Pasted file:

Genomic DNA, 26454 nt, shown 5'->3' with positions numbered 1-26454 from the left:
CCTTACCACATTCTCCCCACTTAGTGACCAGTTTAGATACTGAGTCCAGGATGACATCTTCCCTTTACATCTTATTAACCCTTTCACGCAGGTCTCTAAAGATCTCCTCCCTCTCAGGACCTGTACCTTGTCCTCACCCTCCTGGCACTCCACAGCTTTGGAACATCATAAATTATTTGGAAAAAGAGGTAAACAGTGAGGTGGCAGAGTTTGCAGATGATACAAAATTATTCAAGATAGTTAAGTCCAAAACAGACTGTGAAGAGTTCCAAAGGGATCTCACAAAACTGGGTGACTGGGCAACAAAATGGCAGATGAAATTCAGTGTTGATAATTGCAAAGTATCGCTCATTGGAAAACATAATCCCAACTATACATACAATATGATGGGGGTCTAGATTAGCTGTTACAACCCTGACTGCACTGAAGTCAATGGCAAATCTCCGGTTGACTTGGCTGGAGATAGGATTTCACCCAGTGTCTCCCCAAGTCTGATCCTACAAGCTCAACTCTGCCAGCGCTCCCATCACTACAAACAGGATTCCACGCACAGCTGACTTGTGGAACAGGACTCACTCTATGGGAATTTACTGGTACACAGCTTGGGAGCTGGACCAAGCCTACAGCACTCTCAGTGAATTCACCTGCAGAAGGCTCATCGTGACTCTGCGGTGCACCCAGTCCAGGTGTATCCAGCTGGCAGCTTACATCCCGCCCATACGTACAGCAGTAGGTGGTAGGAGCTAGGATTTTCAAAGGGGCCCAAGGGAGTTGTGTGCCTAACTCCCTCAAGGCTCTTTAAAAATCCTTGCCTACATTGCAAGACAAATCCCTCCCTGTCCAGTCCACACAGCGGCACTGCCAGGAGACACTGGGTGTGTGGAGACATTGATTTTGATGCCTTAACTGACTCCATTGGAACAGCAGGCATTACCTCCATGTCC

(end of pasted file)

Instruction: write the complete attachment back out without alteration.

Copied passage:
Genomic DNA, 26454 nt, shown 5'->3' with positions numbered 1-26454 from the left:
CCTTACCACATTCTCCCCACTTAGTGACCAGTTTAGATACTGAGTCCAGGATGACATCTTCCCTTTACATCTTATTAACCCTTTCACGCAGGTCTCTAAAGATCTCCTCCCTCTCAGGACCTGTACCTTGTCCTCACCCTCCTGGCACTCCACAGCTTTGGAACATCATAAATTATTTGGAAAAAGAGGTAAACAGTGAGGTGGCAGAGTTTGCAGATGATACAAAATTATTCAAGATAGTTAAGTCCAAAACAGACTGTGAAGAGTTCCAAAGGGATCTCACAAAACTGGGTGACTGGGCAACAAAATGGCAGATGAAATTCAGTGTTGATAATTGCAAAGTATCGCTCATTGGAAAACATAATCCCAACTATACATACAATATGATGGGGGTCTAGATTAGCTGTTACAACCCTGACTGCACTGAAGTCAATGGCAAATCTCCGGTTGACTTGGCTGGAGATAGGATTTCACCCAGTGTCTCCCCAAGTCTGATCCTACAAGCTCAACTCTGCCAGCGCTCCCATCACTACAAACAGGATTCCACGCACAGCTGACTTGTGGAACAGGACTCACTCTATGGGAATTTACTGGTACACAGCTTGGGAGCTGGACCAAGCCTACAGCACTCTCAGTGAATTCACCTGCAGAAGGCTCATCGTGACTCTGCGGTGCACCCAGTCCAGGTGTATCCAGCTGGCAGCTTACATCCCGCCCATACGTACAGCAGTAGGTGGTAGGAGCTAGGATTTTCAAAGGGGCCCAAGGGAGTTGTGTGCCTAACTCCCTCAAGGCTCTTTAAAAATCCTTGCCTACATTGCAAGACAAATCCCTCCCTGTCCAGTCCACACAGCGGCACTGCCAGGAGACACTGGGTGTGTGGAGACATTGATTTTGATGCCTTAACTGACTCCATTGGAACAGCAGGCATTACCTCCATGTCC